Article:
“People complain about anything, if they have the chance,” she mused quietly.

“Yeah, they do.”

Glancing at the face of her delicate gold watch, she groaned. “Do you mind telling them?”

“That’s what you hired me for, isn’t it?”

“I seem to have forgotten that.”

“You make a habit of hiring people who don’t do what you pay them to?”

“No, I seem to make a habit of hiring people who do what I pay them to on their own timeline in spite of any agreements that they do it sooner. Like with my ex.” Her lips twitched at one corner and nostrils flared.

What’s that about?
Admittedly, he hadn’t done such a great job at following the exploits of Marina Cassevetes when he’d been contracted by the Roosters, but he should have known if there’d been a guy. Marina went to a
of games, and she was too beautiful to ignore.

“I’ve had to become increasingly hard-ass about negotiating,” she said. “Honestly, I’m tired of it.”

“So, obvious question—why do you do this?”

“Because the money’s good, transforming these properties is fun, and I like having a flexible schedule so I can jump on last-minute travel deals.”

“Oh, yeah? Where ya goin’?” He didn’t really expect her to answer, but he really was curious. He’d assumed for years that she was one of those ladies of leisure who had more money than motivation, but he’d perhaps misjudged her. At least on

She shrugged and started toward the stairway. “I don’t have anything planned at the moment. My travel agent sends me listings every few days trying to entice me into a booking, but fortunately, I’m pretty disciplined. I don’t book anything unless a house is done. I’m supposed to be on vacation right now, actually.” At the bottom of the stairs, she added, “So, I don’t put that much stock in guarantees. I never let myself think a trip is going to happen until I actually get my ass to the airport. Then I believe it’s real.”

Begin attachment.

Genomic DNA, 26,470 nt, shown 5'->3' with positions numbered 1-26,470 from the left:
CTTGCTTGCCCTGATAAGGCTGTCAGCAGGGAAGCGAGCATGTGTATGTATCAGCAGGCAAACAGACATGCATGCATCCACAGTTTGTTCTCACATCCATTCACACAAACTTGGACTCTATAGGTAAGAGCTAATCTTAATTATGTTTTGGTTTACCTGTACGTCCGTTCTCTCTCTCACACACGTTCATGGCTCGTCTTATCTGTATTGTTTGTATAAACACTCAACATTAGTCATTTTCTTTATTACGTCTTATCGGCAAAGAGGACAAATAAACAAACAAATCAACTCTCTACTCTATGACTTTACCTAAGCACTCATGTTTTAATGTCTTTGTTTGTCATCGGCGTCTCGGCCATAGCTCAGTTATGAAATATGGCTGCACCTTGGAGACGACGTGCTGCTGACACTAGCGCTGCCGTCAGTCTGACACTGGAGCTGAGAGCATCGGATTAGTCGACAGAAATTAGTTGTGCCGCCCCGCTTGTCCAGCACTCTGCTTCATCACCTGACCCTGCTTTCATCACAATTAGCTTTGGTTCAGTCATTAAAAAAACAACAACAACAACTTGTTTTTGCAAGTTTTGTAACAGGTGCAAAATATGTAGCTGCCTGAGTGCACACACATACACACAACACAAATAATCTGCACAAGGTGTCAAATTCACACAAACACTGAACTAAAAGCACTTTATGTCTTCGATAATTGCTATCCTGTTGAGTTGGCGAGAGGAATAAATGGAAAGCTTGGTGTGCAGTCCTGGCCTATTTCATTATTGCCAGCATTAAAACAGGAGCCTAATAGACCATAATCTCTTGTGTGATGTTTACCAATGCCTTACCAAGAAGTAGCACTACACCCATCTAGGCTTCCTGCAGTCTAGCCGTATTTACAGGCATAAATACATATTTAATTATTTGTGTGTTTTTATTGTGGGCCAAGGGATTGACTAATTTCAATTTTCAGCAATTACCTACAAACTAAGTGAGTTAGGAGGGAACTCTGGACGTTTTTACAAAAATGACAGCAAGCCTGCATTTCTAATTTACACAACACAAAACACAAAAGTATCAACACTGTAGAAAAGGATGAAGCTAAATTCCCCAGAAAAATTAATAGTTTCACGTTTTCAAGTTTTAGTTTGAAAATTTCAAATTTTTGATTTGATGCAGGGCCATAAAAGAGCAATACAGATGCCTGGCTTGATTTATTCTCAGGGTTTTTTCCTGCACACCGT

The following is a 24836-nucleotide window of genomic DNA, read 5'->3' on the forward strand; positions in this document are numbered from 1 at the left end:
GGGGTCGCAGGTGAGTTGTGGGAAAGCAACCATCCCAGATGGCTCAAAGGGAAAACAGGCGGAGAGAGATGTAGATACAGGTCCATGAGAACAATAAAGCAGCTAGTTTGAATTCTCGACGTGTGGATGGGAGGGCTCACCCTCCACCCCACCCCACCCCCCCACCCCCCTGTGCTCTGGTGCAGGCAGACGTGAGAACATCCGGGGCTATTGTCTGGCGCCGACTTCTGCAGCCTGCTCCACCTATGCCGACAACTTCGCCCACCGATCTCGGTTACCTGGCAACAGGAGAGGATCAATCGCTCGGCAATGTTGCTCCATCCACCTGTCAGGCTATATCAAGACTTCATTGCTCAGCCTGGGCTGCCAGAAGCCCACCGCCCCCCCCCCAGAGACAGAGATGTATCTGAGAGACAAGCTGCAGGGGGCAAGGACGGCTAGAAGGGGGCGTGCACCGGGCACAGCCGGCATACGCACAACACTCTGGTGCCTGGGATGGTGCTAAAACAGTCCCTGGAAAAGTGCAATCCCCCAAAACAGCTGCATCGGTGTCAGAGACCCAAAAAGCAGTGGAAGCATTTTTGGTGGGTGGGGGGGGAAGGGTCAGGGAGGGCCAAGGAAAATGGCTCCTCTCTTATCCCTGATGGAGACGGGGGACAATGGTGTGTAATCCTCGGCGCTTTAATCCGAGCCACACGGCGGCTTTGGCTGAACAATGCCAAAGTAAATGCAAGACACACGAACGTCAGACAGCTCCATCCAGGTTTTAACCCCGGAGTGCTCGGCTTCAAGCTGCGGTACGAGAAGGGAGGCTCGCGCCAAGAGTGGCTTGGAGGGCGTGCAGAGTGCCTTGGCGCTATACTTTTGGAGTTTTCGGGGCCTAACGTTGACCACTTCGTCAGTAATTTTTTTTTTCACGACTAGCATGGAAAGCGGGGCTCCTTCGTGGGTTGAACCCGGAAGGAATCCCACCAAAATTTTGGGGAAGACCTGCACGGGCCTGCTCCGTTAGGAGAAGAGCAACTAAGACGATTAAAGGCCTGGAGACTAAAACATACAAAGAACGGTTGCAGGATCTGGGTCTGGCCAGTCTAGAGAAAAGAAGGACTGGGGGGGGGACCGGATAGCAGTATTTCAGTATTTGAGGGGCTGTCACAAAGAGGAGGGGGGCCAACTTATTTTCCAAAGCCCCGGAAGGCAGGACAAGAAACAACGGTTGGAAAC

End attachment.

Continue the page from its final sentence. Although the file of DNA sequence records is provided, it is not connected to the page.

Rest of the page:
“You’re practical. That’s good.” Practical was respectable to a cowboy like him.

“Yeah, my father accuses me of that enough for me to believe it’s true. Sometimes, though, I’m practical at the expense of pleasure. I miss having fun.”

Me, too.

She paused at the front door and held up the coffee. “Thanks for this. Really.”

Her grin was soft. Genuine.
So pretty.
It made him grin back.

She looked away, down at her coffee lid. “Uh…call me if you need anything, but I should be back by lunch.”